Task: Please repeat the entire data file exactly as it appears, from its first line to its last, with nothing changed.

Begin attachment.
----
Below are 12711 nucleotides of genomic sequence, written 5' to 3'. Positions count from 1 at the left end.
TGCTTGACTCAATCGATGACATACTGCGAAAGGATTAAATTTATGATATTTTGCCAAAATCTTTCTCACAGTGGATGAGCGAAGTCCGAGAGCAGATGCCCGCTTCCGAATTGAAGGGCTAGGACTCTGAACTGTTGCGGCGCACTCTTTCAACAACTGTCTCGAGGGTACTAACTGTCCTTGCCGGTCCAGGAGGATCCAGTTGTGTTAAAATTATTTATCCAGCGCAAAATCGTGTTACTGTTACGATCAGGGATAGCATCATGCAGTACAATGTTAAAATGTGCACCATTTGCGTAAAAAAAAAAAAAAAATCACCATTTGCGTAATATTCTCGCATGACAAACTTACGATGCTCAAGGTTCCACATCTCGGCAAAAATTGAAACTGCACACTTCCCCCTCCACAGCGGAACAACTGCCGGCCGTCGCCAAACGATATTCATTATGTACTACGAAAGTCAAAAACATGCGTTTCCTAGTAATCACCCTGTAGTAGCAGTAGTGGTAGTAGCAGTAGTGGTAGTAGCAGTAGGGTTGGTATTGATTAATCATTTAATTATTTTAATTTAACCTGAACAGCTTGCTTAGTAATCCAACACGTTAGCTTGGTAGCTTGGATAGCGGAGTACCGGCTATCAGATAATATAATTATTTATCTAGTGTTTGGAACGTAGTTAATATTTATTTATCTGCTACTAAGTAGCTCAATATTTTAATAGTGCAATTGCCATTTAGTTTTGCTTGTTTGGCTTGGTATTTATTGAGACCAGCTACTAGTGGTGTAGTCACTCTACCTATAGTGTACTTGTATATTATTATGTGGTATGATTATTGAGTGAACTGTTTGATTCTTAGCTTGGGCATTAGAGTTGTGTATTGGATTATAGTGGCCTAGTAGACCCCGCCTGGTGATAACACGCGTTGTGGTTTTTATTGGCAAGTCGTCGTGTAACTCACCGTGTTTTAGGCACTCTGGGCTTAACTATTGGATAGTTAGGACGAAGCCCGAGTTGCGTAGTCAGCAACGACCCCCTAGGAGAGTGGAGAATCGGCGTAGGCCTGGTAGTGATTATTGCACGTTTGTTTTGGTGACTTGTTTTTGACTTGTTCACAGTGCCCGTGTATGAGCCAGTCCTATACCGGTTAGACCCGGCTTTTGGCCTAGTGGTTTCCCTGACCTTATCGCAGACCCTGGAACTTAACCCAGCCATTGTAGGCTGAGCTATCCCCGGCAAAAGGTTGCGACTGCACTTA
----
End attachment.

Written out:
Below are 12711 nucleotides of genomic sequence, written 5' to 3'. Positions count from 1 at the left end.
TGCTTGACTCAATCGATGACATACTGCGAAAGGATTAAATTTATGATATTTTGCCAAAATCTTTCTCACAGTGGATGAGCGAAGTCCGAGAGCAGATGCCCGCTTCCGAATTGAAGGGCTAGGACTCTGAACTGTTGCGGCGCACTCTTTCAACAACTGTCTCGAGGGTACTAACTGTCCTTGCCGGTCCAGGAGGATCCAGTTGTGTTAAAATTATTTATCCAGCGCAAAATCGTGTTACTGTTACGATCAGGGATAGCATCATGCAGTACAATGTTAAAATGTGCACCATTTGCGTAAAAAAAAAAAAAAAATCACCATTTGCGTAATATTCTCGCATGACAAACTTACGATGCTCAAGGTTCCACATCTCGGCAAAAATTGAAACTGCACACTTCCCCCTCCACAGCGGAACAACTGCCGGCCGTCGCCAAACGATATTCATTATGTACTACGAAAGTCAAAAACATGCGTTTCCTAGTAATCACCCTGTAGTAGCAGTAGTGGTAGTAGCAGTAGTGGTAGTAGCAGTAGGGTTGGTATTGATTAATCATTTAATTATTTTAATTTAACCTGAACAGCTTGCTTAGTAATCCAACACGTTAGCTTGGTAGCTTGGATAGCGGAGTACCGGCTATCAGATAATATAATTATTTATCTAGTGTTTGGAACGTAGTTAATATTTATTTATCTGCTACTAAGTAGCTCAATATTTTAATAGTGCAATTGCCATTTAGTTTTGCTTGTTTGGCTTGGTATTTATTGAGACCAGCTACTAGTGGTGTAGTCACTCTACCTATAGTGTACTTGTATATTATTATGTGGTATGATTATTGAGTGAACTGTTTGATTCTTAGCTTGGGCATTAGAGTTGTGTATTGGATTATAGTGGCCTAGTAGACCCCGCCTGGTGATAACACGCGTTGTGGTTTTTATTGGCAAGTCGTCGTGTAACTCACCGTGTTTTAGGCACTCTGGGCTTAACTATTGGATAGTTAGGACGAAGCCCGAGTTGCGTAGTCAGCAACGACCCCCTAGGAGAGTGGAGAATCGGCGTAGGCCTGGTAGTGATTATTGCACGTTTGTTTTGGTGACTTGTTTTTGACTTGTTCACAGTGCCCGTGTATGAGCCAGTCCTATACCGGTTAGACCCGGCTTTTGGCCTAGTGGTTTCCCTGACCTTATCGCAGACCCTGGAACTTAACCCAGCCATTGTAGGCTGAGCTATCCCCGGCAAAAGGTTGCGACTGCACTTA